After a single day of working as a cook at a Caliburger location in Pasadena this week, Flippy the burger-flipping robot has stopped flipping. He was supposed to revolutionise fast food, dishing out 150 burgers an hour without a paycheck. Though in some ways, Flippy was a victim of his own success.

Inundated with customers eager to see the machine in action this week, Cali Group, which runs the fast food chain, quickly realised the robot couldn’t keep up with the demand. They decided instead to retrain the restaurant staff to work more efficiently alongside Flippy.

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Flippy does raise questions about job loss. As much as 40 per cent of the workforce could see those jobs absorbed by technology by the early 2030s, according to a 2017 report.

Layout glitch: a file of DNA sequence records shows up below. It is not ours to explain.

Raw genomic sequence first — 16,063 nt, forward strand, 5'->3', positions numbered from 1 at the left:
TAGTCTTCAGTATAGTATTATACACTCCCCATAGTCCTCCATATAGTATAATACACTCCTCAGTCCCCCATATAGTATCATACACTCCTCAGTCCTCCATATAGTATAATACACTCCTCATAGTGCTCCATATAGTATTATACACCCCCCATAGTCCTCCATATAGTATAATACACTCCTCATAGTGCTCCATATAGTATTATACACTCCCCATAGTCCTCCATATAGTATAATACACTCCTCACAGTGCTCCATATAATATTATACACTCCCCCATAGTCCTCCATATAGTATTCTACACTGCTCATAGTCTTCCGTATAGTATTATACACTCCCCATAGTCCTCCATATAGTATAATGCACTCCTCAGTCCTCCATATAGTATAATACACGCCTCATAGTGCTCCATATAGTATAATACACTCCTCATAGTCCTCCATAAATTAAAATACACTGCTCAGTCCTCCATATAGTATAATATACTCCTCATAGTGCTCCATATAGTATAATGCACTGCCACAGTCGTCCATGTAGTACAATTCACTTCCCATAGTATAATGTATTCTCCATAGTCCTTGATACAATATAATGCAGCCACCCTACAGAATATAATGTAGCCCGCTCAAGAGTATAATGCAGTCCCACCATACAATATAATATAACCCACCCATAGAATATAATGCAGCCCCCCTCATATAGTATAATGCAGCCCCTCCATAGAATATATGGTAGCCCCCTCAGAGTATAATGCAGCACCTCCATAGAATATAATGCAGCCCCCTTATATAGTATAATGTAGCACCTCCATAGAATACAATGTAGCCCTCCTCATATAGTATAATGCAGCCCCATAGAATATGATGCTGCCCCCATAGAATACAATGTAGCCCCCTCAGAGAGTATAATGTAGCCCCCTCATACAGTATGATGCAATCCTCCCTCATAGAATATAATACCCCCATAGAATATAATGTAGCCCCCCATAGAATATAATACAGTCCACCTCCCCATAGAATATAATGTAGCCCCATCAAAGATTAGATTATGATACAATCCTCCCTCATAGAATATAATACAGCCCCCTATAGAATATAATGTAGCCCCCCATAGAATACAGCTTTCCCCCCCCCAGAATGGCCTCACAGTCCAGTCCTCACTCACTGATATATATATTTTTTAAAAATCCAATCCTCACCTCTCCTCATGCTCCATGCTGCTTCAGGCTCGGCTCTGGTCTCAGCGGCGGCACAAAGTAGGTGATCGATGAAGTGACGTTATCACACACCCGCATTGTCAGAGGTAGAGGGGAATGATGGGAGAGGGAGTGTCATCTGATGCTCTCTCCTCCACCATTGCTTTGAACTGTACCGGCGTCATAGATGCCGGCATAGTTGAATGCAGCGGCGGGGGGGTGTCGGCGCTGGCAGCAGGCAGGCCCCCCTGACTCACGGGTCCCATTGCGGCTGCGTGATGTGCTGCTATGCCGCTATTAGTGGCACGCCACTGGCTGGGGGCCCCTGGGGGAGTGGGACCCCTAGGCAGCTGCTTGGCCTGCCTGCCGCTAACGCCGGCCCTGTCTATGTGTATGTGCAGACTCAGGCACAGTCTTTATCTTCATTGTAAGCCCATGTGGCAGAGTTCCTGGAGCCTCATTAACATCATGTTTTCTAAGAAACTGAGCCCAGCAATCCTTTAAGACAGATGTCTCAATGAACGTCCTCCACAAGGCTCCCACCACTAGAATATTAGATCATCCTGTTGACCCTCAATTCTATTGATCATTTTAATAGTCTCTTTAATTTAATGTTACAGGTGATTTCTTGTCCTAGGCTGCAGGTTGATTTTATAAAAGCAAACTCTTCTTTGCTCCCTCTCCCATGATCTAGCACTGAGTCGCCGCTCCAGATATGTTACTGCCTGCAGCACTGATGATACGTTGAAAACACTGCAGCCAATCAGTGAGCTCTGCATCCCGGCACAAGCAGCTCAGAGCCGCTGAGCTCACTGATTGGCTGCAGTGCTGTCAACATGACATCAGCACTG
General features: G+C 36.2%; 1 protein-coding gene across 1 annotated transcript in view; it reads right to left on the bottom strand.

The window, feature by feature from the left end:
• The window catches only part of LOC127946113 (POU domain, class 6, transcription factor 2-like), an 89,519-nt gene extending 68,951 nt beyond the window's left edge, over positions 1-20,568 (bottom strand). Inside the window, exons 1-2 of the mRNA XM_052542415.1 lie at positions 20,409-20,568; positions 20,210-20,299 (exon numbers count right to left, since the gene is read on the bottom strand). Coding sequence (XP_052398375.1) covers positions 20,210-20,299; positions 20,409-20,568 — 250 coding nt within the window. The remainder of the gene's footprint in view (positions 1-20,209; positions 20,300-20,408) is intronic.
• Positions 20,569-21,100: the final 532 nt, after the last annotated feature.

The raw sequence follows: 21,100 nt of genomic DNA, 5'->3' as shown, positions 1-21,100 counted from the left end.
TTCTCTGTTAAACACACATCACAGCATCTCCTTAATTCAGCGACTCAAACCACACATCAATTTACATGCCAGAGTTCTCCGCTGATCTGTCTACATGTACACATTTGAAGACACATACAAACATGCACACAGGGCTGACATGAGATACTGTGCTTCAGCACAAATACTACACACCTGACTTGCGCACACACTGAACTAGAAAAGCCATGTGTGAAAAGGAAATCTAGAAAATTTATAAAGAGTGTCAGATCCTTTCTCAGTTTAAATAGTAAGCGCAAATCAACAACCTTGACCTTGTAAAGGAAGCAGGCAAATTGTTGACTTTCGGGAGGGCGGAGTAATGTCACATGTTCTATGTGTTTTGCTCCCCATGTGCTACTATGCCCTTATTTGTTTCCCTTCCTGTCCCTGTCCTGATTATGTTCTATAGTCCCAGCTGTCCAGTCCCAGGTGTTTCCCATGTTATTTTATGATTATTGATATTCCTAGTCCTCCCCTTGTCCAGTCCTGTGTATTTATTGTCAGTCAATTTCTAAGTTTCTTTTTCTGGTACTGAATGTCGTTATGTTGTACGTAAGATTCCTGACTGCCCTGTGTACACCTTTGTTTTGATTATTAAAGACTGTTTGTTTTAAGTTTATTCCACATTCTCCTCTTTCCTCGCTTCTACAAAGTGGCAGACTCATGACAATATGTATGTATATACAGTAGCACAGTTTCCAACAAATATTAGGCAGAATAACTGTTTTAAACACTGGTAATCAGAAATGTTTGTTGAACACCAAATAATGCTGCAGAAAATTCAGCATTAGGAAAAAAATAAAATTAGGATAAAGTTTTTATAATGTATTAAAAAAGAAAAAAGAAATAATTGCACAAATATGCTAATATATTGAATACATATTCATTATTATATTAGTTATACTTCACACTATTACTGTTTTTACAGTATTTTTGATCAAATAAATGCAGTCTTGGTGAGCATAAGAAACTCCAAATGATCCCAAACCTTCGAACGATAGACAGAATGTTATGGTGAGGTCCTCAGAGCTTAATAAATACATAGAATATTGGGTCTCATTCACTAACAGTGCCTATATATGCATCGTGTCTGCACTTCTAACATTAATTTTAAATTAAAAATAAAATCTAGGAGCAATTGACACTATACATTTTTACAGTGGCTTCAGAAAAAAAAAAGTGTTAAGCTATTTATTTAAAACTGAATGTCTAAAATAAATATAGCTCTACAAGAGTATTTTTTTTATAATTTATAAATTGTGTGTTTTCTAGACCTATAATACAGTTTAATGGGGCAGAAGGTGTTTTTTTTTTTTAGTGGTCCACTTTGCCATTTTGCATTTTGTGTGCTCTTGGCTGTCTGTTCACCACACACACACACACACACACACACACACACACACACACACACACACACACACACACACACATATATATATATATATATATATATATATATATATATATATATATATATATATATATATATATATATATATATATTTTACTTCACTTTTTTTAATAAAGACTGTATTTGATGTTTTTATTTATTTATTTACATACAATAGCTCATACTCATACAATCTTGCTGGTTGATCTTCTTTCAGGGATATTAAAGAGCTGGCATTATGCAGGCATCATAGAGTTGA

Flippy’s developers say it is designed to operate in an existing commercial kitchen layout alongside other workers, to “safely and efficiently fulfill a variety of cooking tasks”. After the six months, Flippy is set to sell for US$60,000 to other fast-food vendors. It is expected to rise in price as it develops more sophisticated features.

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